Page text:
Safety should never be an afterthought; especially in the workplace, as organizational efficiency directly depends on the well-being of employees. Hence, if you want to achieve higher productivity in the workplace, you must make workplace safety an integral part of any organizational culture.
In this post, you will learn about workplace safety, common workplace hazards and accidents, workplace safety strategies, and accident prevention tips.
What is Workplace Safety?
Workplace safety refers to the limitation of elements that can cause harm, accidents, and other negative outcomes in the workplace. It represents a culmination of policies, behaviors, and precautions that work to limit hazards, accidents, and other kinds of harm in a work environment.
More often than not, workplace safety directly affects the productivity and well-being of your workforce, and these directly affect the quality of output of your business. Hence, employers must strive to create a safe environment that offers an acceptable level of risk for all employees.
Also, employees must be quick to identify situations and conditions in the workplace that can jeopardize their safety or expose them to unacceptable risk levels. In the United States of America, the Occupational Safety and Health Administration (OSHA) acts as the regulatory body for workplace safety.
7 Types of Workplace Hazards and How to Prevent Them
Electrical accidents are very common in the workplace and they are caused by unprotected exposure to high voltage electrical outlets. ( Read more about high voltage electrical safety). According to the Electrical Safety Foundation International, electrical hazards cause more than 300 deaths and 4,000 injuries in American workplaces every year.
Electrical burns, electrical fires, and electrical shocks are 3 major types of electrical accidents. Electrical shocks occur when bodily contact with electricity causes the current to run through your body and in severe cases, it can lead to heart or respiratory failures.
( learn more: Types of Electrical Injuries).
Many times, electrical burns are aftermaths of electrical shocks and they can be internal or external. Electrical fires occur when un-insulated wiring or broken circuits come in contact with flammable material in the workplace such as cotton and wood shavings.
When workers have to make use of faulty extension cords or work in environments littered with exposed power lines, they are directly at risk of electrical accidents. Such exposure can result in minor to major injuries especially burns, cardiac arrest, and even death (electrocution) in many cases.
Other scenarios that can result in electrical accidents include the following:
- Hidden electrical outlets in the workspace.
- Unsafe equipment or installation.
- Lack of personal protective equipment.
- Poor control of work activities
- Un-insulated electrical wiring
- Lack of training
- Failure to isolate circuits before working
Here are a few things to do when electrical accidents; especially shocks and burns, happen in the workplace.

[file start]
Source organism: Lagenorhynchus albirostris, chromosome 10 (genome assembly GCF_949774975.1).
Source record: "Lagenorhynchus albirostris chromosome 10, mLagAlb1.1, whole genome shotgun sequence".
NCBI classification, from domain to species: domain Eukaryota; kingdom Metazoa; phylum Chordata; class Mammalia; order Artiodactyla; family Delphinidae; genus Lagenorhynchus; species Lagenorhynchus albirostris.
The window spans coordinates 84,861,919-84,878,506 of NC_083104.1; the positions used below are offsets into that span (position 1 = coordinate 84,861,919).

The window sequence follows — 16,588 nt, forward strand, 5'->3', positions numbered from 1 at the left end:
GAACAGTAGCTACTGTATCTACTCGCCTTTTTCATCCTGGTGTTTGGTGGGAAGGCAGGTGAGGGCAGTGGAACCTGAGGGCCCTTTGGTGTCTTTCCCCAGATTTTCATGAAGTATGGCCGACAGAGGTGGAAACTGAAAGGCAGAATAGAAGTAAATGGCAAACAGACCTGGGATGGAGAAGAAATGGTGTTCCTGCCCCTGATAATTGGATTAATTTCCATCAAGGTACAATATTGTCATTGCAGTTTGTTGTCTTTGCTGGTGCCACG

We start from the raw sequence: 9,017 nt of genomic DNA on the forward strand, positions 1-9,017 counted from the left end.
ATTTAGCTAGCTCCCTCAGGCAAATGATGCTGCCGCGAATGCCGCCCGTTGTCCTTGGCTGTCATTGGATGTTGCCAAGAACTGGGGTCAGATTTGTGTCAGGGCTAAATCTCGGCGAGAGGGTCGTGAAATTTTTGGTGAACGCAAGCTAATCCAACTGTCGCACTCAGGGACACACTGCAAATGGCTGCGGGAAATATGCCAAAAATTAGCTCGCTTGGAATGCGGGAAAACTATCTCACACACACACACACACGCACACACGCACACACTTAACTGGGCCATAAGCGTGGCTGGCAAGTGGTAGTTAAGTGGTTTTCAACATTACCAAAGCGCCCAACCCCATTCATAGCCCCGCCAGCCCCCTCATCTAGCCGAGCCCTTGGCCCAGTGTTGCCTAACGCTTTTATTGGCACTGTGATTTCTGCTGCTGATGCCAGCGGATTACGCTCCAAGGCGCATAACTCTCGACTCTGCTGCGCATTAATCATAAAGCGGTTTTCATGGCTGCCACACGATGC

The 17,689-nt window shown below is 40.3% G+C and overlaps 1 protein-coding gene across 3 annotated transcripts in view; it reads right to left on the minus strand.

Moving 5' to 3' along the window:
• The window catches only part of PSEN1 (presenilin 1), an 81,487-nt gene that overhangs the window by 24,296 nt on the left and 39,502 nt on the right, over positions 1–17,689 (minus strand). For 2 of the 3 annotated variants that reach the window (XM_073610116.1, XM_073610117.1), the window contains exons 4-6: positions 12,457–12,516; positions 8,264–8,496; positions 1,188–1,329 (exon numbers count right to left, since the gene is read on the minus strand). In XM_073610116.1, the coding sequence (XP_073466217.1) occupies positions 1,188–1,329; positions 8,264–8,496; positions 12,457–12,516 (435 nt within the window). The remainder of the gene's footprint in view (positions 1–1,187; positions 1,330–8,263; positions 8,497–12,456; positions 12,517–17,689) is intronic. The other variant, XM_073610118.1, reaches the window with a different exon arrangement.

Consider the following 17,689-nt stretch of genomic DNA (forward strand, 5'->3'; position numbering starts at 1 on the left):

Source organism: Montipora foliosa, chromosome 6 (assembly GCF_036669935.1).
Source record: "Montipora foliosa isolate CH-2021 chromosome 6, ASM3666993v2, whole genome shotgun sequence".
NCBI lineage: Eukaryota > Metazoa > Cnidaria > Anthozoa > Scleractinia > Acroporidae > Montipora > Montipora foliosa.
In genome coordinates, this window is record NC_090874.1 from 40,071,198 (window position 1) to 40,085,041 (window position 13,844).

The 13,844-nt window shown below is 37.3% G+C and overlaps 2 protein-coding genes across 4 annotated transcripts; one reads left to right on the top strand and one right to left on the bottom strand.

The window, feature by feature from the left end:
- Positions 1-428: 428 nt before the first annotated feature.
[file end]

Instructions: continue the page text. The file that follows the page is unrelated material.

- Avoid touching the victim with your hands.
- Do not remove any blisters or burnt flesh from the victim’s body.
- Do not rub any ointment on the burns.
Workplace Safety Tips to Prevent Electrical Hazards
To protect your employees and prevent electrical shock accidents in the workplace, employers and employees must take extra care to practice workplace safety habits. Specifically, here are a few precautions you can take:
- Always inspect the working area for uninsulated wires, broken cord, and exposed electrical circuits beforehand.
- Do not make use of faulty electrical equipment at all times.
- Workers must wear personal protective equipment.
- Isolate electrical equipment before working on them.
- Have a prompt system for reporting and documenting electrical shock incidents in the workplace. You can make use of the Formplus Incident Report Form for noticing, reporting, and investigating electrical hazards.
Exposure to Dangerous Chemicals
Toxic chemicals in the workplace can also hamper the safety of employees; especially when they are exposed to these substances without appropriate caution. Chemical exposure can result in a number of effects ranging from cancer and organ failures to death. (Read More E-books-NIOSH pocket guide to-chemical hazards)
There are different toxic chemicals that employees may be exposed to as they complete daily tasks in the workplace. Usually, these chemicals are classified according to the type of harm that they can cause to the body as shown below:
- Corrosives: These are chemicals that can cause irreversible bodily harm such as hydrochloric acid.
- Irritants: Exposure to irritant chemicals can result in reversible inflammation of the contact skin area. Examples of irritant chemicals include strong solvents.
- Teratogens: This class of chemicals can cause birth defects when employees are exposed to them. A popular teratogen in the workplace is thalidomide.
- Sensitizers: A sensitizer, such as an isocyanate, can trigger allergic reactions upon exposure.
- Mutagens: Exposure to this type of chemicals can lead to negative gene mutation and damage to the chromosomes. A good example of this chemical is benzene.
- Carcinogens: A carcinogen is a chemical that can trigger malignant growth in body cells; thereby potentially causing cancer. Asbestos is a common carcinogen.
Employees can be exposed to these chemicals through inhalation, direct or indirect skin contact, ingestion, and injection. Unlike other workplace accidents, the effects of chemical exposures are typically gradual and long-term and their impacts are far-reaching.
Workplace Safety Tips to Prevent Exposure to Dangerous Chemicals
- Wear personal protective equipment while handling chemicals in the workplace.